Michael Schechter

April 19, 2023

Look Back Before Going Forward

Every two weeks without fail, the development team at Gemvara would share their progress in a company-wide meeting. They’d walk us through their work from the previous two weeks and then update everyone on what would be coming next. Immediately following these meetings the engineers would lock themselves in a conference room and take a hard, blame-free look at what could have gone better during the prior two-week cycle in what’s called a retrospective.

Over time, we saw the benefits of this approach and started applying aspects of the retrospective to other parts of the business. We consistently made time to take a hard look at our choices with the goal of improving our overall effectiveness. It took a while to create this discipline and build the trust needed within more of our teams. But regularly looking back and determining what we could have done better proved to be one of the best ways to consistently improve our future efforts. 

Here are a few of my hard learned lessons from the last few years. I hope they help you and encourage you to push your team to take a harder, blameless look at the choices that currently drive your own digital efforts.

Leads Not Sales

For most jewelers, the fantasy of an always-on 24-hour-a-day store is exactly that… a fantasy. Yet so much effort and discussions about our digital advertising and website focuses on optimizing an online sales funnel that never seems to generate sales. If the majority of your sales (let’s say 90%+) happen in store and efforts to improve ecommerce conversion continually fall short, take a step back and consider how you can better use your digital presence to drive the customer in-store instead. We’ve seen this have a far greater impact, especially on more traditional businesses.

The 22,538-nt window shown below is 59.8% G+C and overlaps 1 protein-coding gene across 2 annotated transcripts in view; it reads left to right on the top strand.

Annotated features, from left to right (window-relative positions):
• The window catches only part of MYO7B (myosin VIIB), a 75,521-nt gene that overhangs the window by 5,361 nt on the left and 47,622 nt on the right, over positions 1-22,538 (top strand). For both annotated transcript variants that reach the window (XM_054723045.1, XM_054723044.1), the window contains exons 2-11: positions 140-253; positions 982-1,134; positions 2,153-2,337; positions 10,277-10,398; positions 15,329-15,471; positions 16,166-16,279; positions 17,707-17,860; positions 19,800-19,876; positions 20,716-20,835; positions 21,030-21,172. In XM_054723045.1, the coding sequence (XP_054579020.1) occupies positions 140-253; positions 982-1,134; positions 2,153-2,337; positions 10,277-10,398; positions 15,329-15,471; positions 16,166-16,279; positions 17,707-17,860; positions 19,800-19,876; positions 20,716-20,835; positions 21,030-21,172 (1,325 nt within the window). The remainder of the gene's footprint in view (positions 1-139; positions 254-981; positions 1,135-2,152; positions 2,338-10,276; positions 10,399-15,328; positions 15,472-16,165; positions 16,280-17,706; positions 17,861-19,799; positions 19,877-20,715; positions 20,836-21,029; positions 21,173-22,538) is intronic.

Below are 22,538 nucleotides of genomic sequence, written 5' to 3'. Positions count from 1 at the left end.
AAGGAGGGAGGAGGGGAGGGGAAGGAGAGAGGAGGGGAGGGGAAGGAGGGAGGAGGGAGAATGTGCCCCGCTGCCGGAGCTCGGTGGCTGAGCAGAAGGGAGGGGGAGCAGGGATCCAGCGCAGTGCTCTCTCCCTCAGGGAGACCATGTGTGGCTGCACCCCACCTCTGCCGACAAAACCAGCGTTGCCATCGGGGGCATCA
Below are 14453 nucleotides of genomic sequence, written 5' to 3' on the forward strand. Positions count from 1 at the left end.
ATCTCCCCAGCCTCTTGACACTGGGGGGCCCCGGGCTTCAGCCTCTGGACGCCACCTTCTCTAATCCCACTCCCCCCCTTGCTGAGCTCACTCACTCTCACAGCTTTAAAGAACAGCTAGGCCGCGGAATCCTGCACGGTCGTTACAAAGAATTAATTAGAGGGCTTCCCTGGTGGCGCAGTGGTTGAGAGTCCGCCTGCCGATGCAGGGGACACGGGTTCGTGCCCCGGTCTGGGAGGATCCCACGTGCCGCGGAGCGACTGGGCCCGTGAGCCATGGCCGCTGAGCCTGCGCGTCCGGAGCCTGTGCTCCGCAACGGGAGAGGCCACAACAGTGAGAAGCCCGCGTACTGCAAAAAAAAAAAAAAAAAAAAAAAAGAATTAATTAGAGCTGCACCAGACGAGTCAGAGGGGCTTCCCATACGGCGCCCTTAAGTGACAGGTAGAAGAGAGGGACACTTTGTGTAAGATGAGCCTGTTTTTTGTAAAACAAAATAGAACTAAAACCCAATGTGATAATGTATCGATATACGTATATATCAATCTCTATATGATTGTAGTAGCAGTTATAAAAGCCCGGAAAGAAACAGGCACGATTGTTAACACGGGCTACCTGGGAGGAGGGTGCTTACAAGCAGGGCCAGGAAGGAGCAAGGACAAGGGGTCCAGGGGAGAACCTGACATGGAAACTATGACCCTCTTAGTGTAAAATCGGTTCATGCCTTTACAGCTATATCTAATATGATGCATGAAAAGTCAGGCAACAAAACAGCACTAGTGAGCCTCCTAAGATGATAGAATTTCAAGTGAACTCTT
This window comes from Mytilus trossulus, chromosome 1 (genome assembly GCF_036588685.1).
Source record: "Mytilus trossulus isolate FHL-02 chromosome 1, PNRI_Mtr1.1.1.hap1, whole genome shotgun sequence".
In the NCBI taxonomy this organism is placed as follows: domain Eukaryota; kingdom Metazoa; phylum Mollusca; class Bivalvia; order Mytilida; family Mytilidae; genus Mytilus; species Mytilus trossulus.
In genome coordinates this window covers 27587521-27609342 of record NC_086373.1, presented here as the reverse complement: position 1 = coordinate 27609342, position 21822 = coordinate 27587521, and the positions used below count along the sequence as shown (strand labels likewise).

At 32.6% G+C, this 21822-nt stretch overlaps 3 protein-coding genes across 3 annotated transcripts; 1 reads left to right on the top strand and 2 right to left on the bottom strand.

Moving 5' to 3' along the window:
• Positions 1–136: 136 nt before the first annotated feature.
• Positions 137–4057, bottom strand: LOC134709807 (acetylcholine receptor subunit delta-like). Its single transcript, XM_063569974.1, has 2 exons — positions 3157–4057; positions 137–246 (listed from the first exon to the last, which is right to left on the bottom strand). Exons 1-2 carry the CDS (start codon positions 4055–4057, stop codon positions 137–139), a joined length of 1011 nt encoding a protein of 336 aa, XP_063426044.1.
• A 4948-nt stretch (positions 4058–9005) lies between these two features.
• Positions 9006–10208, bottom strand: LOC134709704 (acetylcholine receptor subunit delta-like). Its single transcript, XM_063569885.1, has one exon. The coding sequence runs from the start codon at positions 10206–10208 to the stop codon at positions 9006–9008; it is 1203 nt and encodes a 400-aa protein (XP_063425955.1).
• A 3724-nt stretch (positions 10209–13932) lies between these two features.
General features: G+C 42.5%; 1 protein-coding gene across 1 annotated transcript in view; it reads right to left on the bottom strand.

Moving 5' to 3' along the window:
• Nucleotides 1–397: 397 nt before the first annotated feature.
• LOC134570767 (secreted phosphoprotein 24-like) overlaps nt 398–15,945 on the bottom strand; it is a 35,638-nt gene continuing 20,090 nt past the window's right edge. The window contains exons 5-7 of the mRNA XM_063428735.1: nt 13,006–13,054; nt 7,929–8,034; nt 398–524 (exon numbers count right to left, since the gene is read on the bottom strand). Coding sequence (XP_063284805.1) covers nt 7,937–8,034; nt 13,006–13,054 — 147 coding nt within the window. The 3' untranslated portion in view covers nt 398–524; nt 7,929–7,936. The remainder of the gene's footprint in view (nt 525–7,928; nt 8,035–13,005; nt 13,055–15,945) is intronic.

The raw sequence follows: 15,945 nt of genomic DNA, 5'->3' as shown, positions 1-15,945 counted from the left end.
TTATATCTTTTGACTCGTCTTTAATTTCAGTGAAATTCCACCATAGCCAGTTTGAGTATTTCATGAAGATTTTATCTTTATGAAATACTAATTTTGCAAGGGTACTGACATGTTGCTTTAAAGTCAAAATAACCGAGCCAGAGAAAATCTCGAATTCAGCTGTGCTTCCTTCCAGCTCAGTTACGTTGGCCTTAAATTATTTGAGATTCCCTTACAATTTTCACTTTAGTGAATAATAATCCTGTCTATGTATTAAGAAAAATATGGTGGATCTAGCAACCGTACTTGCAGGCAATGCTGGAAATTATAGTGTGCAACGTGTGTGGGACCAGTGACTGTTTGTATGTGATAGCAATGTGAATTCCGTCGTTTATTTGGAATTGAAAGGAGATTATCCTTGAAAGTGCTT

Impact Not Size

There are few things I struggle with more than fluffy metrics. Fluffy metrics are details that sound good in theory (i.e. we got 100,000 impressions or we gained 5,000 followers), but where there’s no clear evidence that these amazing sounding facts drove any actual business. The use of fluffy metrics is often a byproduct of a manager or owner not being excited by the smaller numbers that do actually make an impact (i.e. we got ten in-store leads from social or we sold the one design that was in our last email). It’s important to look at all the data, but make sure you identify and focus on the metrics that actually move the needle. Even if they sound less exciting.

Positioning Not Promotions

Back in the day, designers were often told to make a brand’s logo bigger. When trying to drive online sales, the bigger logo has now been replaced with bigger discounts. Over time, most traditional businesses looking to scale online sales inevitably fall into the discounting trap. This only leads to more discounts, higher discounts and… unfortunately making the literal size of the font used for the discount in your content bigger. While it may have a negative impact on short-term conversion, traditional retailers and brands should consider shifting efforts away from ongoing promotions and focus on why a customer should buy from you. This is especially true for businesses that do not have sufficient ad budgets or marketing resources to break through emerging competition with meaningful digital marketing budgets. Discounts are an important driver of sales and leads, but all too often they take the place of crafting a compelling and unique selling proposition that helps customers understand why they should buy from you in the first place. 

Take a Look Back

Learn to take blame off the table and take time to build the trust needed to mercilessly examine prior efforts. While retrospectives can be difficult to implement, the insights and trust they foster are invaluable. Looking back at what you got wrong is never fun, but it’s almost always useful. 

About Michael Schechter

Hi there! I’m Michael Schechter, a third-generation, lifelong jeweler. I’ve spent most of my life and career at the crossroads of fine jewelry and emerging technology. Subscribe to receive weekly advice for jewelers struggling with new possibilities online and in store.